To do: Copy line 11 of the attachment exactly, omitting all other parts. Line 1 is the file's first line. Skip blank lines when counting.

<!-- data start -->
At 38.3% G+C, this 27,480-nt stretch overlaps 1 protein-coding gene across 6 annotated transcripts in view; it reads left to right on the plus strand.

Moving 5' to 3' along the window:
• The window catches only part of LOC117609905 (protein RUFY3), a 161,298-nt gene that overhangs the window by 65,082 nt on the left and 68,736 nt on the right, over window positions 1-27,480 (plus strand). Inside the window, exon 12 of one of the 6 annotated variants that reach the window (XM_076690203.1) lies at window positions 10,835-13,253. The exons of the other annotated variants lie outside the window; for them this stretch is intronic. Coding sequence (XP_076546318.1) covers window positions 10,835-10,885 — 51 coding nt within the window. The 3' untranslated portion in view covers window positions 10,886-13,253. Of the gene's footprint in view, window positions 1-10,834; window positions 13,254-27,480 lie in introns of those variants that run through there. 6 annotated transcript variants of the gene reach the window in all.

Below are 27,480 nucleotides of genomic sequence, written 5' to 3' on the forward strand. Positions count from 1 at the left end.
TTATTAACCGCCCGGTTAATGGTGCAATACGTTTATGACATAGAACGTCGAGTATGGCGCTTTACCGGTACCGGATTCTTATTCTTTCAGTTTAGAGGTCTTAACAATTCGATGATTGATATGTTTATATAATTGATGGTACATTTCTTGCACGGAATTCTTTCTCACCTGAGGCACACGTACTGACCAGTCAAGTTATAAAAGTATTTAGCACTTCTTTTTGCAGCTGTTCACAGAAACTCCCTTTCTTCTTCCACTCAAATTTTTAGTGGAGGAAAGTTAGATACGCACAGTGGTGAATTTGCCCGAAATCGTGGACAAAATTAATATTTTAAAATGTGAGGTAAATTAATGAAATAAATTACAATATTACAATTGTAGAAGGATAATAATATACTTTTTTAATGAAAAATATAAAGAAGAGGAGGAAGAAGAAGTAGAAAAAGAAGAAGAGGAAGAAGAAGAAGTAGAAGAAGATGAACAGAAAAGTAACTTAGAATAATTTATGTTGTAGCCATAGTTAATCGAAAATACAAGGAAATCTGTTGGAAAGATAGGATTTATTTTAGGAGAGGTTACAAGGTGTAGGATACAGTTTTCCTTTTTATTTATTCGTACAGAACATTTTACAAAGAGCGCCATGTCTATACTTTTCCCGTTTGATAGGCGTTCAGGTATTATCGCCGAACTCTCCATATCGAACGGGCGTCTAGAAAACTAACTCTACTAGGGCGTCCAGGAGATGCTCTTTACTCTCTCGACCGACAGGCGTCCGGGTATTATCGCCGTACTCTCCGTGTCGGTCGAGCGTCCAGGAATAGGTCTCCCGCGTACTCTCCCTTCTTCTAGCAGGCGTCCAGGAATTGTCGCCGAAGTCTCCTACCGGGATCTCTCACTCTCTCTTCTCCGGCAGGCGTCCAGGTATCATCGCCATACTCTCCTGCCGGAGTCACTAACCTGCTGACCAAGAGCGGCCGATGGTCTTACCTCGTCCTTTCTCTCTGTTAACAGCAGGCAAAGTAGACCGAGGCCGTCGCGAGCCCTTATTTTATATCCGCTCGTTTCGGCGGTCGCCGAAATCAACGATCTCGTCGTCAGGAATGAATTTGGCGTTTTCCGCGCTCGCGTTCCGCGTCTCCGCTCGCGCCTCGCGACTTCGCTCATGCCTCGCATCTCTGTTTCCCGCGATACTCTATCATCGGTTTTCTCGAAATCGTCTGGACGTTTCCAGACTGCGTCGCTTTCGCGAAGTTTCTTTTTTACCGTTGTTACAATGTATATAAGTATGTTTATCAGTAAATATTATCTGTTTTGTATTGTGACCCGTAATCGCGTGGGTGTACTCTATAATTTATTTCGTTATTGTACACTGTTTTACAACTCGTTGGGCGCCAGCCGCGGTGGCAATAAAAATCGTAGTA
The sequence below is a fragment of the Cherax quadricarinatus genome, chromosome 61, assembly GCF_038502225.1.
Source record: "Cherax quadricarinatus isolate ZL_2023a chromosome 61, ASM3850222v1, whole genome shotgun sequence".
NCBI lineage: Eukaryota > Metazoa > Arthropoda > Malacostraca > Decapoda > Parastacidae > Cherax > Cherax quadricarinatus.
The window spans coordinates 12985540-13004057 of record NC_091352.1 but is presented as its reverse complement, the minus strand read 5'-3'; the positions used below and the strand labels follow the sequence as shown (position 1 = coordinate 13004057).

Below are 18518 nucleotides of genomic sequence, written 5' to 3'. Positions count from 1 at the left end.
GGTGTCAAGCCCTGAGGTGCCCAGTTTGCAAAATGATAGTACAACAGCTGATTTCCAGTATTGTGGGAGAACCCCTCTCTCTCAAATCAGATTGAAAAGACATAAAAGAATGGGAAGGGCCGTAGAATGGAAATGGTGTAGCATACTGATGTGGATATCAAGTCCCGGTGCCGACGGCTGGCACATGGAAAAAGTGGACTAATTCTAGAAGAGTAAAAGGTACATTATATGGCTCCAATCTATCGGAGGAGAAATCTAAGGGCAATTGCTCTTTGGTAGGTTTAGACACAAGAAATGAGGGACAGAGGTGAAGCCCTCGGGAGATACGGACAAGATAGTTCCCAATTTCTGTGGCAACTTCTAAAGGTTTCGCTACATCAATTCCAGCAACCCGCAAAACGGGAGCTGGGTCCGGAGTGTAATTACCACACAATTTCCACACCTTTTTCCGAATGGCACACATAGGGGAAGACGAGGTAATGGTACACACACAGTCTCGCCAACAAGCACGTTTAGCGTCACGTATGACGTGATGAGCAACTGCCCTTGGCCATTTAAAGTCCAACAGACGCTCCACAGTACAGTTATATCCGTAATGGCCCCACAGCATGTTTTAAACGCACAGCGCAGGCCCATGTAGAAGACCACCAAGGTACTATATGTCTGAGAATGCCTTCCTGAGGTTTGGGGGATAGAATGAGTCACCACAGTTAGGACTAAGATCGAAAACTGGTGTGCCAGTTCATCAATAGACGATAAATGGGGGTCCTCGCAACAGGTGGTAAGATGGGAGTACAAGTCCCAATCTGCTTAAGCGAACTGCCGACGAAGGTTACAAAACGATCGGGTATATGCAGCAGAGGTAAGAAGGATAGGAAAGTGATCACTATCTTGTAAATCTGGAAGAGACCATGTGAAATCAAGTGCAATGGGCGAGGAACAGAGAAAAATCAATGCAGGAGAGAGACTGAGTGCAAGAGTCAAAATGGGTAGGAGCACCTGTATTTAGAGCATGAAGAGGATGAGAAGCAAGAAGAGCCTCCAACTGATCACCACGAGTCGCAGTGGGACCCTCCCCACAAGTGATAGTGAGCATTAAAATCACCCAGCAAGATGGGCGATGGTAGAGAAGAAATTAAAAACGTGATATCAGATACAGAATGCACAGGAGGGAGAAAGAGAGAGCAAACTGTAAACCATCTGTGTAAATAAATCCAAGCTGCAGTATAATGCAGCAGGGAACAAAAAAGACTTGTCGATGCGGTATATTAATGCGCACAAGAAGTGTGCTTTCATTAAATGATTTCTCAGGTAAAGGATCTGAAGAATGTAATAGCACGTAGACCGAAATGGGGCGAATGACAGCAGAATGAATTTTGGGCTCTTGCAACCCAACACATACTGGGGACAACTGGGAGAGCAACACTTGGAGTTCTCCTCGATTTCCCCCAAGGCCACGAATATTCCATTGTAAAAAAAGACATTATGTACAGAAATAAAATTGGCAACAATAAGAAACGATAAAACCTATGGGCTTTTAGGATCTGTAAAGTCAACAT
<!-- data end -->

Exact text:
GGTGTCAAGCCCTGAGGTGCCCAGTTTGCAAAATGATAGTACAACAGCTGATTTCCAGTATTGTGGGAGAACCCCTCTCTCTCAAATCAGATTGAAAAGACATAAAAGAATGGGAAGGGCCGTAGAATGGAAATGGTGTAGCATACTGATGTGGATATCAAGTCCCGGTGCCGACGGCTGGCACATGGAAAAAGTGGACTAATTCTAGAAGAGTAAAAGGTACATTATATGGCTCCAATCTATCGGAGGAGAAATCTAAGGGCAATTGCTCTTTGGTAGGTTTAGACACAAGAAATGAGGGACAGAGGTGAAGCCCTCGGGAGATACGGACAAGATAGTTCCCAATTTCTGTGGCAACTTCTAAAGGTTTCGCTACATCAATTCCAGCAACCCGCAAAACGGGAGCTGGGTCCGGAGTGTAATTACCACACAATTTCCACACCTTTTTCCGAATGGCACACATAGGGGAAGACGAGGTAATGGTACACACACAGTCTCGCCAACAAGCACGTTTAGCGTCACGTATGACGTGATGAGCAACTGCCCTTGGCCATTTAAAGTCCAACAGACGCTCCACAGTACAGTTATATCCGTAATGGCCCCACAGCATGTTTTAAACGCACAGCGCAGGCCCATGTAGAAGACCACCAAGGTACTATATGTCTGAGAATGCCTTCCTGAGGTTTGGGGGATAGAATGAGTCACCACAGTTAGGACTAAGATCGAAAACTGGTGTGCCAGTTCATCAATAGACGATAAATGGGGGTCCTCGCAACAGGTGGTAAGATGGGAGTACAAGTCCCAATCTGCTTAAGCGAACTGCCGACGAAGGTTACAAAACGATCGGGTATATGCAGCAGAGGTAAGAAGGATAGGAAAGTGATCACTATCTTGTAAATCTGGAAGAGACCATGTGAAATCAAGTGCAATGGGCGAGGAACAGAGAAAAATCAATGCAGGAGAGAGACTGAGTGCAAGAGTCAAAATGGGTAGGAGCACCTGTATTTAGAGCATGAAGAGGATGAGAAGCAAGAAGAGCCTCCAACTGATCACCACGAGTCGCAGTGGGACCCTCCCCACAAGTGATAGTGAGCATTAAAATCACCCAGCAAGATGGGCGATGGTAGAGAAGAAATTAAAAACGTGATATCAGATACAGAATGCACAGGAGGGAGAAAGAGAGAGCAAACTGTAAACCATCTGTGTAAATAAATCCAAGCTGCAGTATAATGCAGCAGGGAACAAAAAAGACTTGTCGATGCGGTATATTAATGCGCACAAGAAGTGTGCTTTCATTAAATGATTTCTCAGGTAAAGGATCTGAAGAATGTAATAGCACGTAGACCGAAATGGGGCGAATGACAGCAGAATGAATTTTGGGCTCTTGCAACCCAACACATACTGGGGACAACTGGGAGAGCAACACTTGGAGTTCTCCTCGATTTCCCCCAAGGCCACGAATATTCCATTGTAAAAAAAGACATTATGTACAGAAATAAAATTGGCAACAATAAGAAACGATAAAACCTATGGGCTTTTAGGATCTGTAAAGTCAACAT